The robots have arrived in downtown Springdale, in a black warehouse at 317 E. Meadow Ave., directly behind Tyson's Emma Street technology center.
Designed to move chicken legs and packaging, the robots will eventually end up in processing plants across the country. But before that can happen, they will be tested in the new Tyson Manufacturing Automation Center, which opened Thursday.
The center offers a space for employees to develop in-house manufacturing processes with suppliers, and to learn how those processes and equipment work.
"It is another exciting day in Springdale," Tyson Foods Chairman John Tyson told a crowd at the facility Thursday. "It is another exciting day for our organization as we continue to find our way along the path of success."
The automation center is Tyson's third major development in downtown Springdale since 2015; first there was the former Jones Truck Lines building, then the Emma Street building for information technology workers. The meat company has invested $215 million in robotics and automation in the past five years.
The investment is a part of the company's efforts to create better technologies and processes to better suit customers and consumers, said Noel White, Tyson's president and chief executive officer. It also will be a recruitment tool for world-class talent, he said.
"We're excited to see what [the Tyson Manufacturing Automation Center] can do," White said.
In attendance were company engineers and executives, U.S. Rep. Steve Womack, R-Ark., and Springdale Mayor Doug Sprouse, among others.
The two-story, 26,000-square-foot building has four main areas including a lab and classroom setting for employee training and a lab designed to replicate a processing plant.
Reclaimed wood from the original Tyson headquarters was used throughout the building, initially built to service trucks that hauled live chickens. Fayetteville architecture firm deMx designed the building. Before the renovations, the exterior was eggshell white.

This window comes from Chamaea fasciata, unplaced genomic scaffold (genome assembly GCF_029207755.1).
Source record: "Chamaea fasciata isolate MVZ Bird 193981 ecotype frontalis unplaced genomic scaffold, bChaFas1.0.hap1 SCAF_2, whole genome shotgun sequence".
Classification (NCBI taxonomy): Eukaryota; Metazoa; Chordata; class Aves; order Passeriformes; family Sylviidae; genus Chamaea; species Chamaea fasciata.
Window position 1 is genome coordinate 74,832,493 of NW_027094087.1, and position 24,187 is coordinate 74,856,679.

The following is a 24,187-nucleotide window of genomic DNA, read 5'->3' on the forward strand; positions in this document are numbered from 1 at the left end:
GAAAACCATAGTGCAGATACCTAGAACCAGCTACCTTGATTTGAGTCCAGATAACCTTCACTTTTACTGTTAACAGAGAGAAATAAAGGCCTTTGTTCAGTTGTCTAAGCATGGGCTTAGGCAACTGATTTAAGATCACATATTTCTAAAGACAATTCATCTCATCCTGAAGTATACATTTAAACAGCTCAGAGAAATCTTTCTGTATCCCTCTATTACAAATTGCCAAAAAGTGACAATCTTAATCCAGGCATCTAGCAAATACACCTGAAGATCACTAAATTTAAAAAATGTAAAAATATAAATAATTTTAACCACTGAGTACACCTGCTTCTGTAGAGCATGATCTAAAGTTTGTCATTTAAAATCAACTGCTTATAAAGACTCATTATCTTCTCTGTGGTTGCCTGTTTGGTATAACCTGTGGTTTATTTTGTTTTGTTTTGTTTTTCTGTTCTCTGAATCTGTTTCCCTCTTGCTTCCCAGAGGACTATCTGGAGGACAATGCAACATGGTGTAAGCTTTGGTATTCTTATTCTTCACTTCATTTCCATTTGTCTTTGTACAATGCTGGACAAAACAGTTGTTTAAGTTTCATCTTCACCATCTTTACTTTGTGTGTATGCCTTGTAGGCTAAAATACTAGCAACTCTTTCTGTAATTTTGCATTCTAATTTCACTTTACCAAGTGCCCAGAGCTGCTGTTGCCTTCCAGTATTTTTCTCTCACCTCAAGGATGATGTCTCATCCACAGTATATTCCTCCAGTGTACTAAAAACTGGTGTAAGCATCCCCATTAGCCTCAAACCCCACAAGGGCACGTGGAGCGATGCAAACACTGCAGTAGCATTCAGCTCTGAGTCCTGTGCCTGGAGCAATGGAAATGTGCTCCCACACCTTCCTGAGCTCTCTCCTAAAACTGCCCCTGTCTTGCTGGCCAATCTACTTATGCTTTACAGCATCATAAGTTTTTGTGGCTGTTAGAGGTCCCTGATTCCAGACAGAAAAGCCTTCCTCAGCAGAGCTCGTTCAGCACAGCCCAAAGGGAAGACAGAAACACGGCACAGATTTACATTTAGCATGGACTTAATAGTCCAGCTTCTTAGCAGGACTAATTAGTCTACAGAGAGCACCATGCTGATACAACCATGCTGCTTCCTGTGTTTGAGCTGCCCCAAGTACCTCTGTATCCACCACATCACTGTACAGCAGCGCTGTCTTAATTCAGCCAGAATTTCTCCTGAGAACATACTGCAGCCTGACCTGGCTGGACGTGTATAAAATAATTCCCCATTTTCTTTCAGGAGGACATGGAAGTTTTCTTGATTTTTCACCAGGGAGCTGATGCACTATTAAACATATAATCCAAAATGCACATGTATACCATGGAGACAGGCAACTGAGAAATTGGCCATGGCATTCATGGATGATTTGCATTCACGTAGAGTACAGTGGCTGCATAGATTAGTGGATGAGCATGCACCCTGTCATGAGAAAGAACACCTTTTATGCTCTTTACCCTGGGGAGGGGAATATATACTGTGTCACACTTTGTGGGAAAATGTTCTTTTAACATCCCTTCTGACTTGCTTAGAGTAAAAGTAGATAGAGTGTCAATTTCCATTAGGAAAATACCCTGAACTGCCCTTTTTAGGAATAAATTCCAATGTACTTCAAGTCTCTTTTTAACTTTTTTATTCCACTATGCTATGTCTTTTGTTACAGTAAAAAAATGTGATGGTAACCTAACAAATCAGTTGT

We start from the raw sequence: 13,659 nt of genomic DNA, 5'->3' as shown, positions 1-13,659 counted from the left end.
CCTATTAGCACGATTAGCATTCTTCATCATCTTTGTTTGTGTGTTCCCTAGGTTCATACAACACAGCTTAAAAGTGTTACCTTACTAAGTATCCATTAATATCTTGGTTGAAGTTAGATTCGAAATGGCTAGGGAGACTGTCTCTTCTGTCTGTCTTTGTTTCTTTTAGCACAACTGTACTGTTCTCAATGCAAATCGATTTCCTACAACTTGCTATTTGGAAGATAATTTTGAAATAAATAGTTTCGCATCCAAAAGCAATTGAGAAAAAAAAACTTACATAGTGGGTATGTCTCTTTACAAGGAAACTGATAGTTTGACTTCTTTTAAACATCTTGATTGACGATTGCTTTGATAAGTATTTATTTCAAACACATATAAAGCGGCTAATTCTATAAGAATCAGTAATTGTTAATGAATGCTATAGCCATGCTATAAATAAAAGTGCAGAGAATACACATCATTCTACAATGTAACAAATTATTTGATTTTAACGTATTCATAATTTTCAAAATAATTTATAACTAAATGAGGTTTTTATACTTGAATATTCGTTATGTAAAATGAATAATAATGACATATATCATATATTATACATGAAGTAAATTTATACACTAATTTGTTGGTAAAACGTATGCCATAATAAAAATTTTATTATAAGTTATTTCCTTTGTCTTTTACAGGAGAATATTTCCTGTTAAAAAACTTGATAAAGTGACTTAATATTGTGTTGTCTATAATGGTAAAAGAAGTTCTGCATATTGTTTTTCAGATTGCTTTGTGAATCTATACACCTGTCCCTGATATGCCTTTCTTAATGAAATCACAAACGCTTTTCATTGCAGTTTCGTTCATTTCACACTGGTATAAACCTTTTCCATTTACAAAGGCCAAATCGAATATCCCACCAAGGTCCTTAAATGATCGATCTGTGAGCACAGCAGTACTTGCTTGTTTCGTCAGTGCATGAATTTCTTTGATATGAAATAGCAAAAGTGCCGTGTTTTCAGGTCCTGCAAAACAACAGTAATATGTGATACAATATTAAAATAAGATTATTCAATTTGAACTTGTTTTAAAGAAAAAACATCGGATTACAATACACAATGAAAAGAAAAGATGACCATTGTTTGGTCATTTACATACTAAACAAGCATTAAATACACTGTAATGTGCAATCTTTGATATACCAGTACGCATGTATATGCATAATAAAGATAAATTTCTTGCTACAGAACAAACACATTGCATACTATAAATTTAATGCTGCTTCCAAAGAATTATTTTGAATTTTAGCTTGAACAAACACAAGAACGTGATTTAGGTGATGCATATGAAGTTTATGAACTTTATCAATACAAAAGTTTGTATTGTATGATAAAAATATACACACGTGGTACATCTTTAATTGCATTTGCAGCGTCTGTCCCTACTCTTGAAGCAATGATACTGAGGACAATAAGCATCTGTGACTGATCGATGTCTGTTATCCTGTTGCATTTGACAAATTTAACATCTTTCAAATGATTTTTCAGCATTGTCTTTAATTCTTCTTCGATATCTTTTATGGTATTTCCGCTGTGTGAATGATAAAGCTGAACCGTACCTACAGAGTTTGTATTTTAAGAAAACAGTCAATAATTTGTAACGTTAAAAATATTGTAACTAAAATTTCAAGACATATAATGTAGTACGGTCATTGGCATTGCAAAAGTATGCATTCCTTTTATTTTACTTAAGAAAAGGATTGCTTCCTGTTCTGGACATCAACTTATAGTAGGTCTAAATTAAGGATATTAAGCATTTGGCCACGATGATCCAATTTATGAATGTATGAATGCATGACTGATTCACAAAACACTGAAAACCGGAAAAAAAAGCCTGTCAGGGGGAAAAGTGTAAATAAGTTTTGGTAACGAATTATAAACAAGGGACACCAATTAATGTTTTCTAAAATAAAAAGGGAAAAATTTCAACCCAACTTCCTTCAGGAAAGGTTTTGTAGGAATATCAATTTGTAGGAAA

"I don't know if I'm more impressed with what's in here, or the fact that you have repurposed some buildings in some areas that are so important to the heart of Springdale," Womack said.
Womack said he sees the building as a way to ensure jobs. For years, young people have been told the only pathway to success is a four-year college degree, which has led to a national student debt load worth $1.5 trillion, Womack said. The work being done here can lead to trade jobs, he said.
"What I see here is I see opportunities," Womack said.
After a presentation, members of the media toured the building, watching small-scale robotic arms operate in glass boxes. Some picked up straws with their claws, others sucked up little squares and placed them a couple of inches away. One spilled pills onto a tray, then picked up each pill and placed it into a vial. Another moved pieces of chicken from Point A to Point B.
All of the devices could be applied to the company's operations, said Marty Linn, director of the automation center. The benefits of deploying robots into processing plants is so they can handle some of the repetitive, grueling work assigned to human workers, he said.
"It's creating higher level jobs, and taking away physically demanding, very difficult jobs," Linn said. "It's not about replacing, it's about getting the process balanced with the people so the people can do the right value-added jobs."
Tyson Foods employs more than 6,000 people in Springdale, more than 23,000 in Arkansas and more than 140,000 around the world. So far, 15 workers are assigned to the new facility, with room to double in size depending on future workloads, Linn said. The purpose of it is to test equipment and technologies before they are installed in Tyson plants.
Tyson also plans to work with schools involved in robotics competitions. One robotics team from the Don Tyson School of Innovation is scheduled to travel this fall to Dubai, United Arab Emirates, for a competition that draws young people from around the world.
To ensure the entire team can attend, Tyson presented the group a $15,000 check to help offset travel costs.
"I look around here, I can tell you I have no idea what all this thing does," John Tyson said, pointing to two giant, yellow mechanical arms behind him. "Absolutely nothing; I know there's some buttons here."
Instead of a traditional ribbon-cutting, Tyson ended the presentation with a press of a button.
Mechanical sounds filled the room. Conveyor belts carrying boxes began to move as the giant, yellow arms picked up each box and placed it gently on pallets a few feet away, like a choreographed dance. Both arms continued for a few minutes until the pallets were filled, five boxes wide and five boxes high, with Tyson-labeled products.
Business on 08/09/2019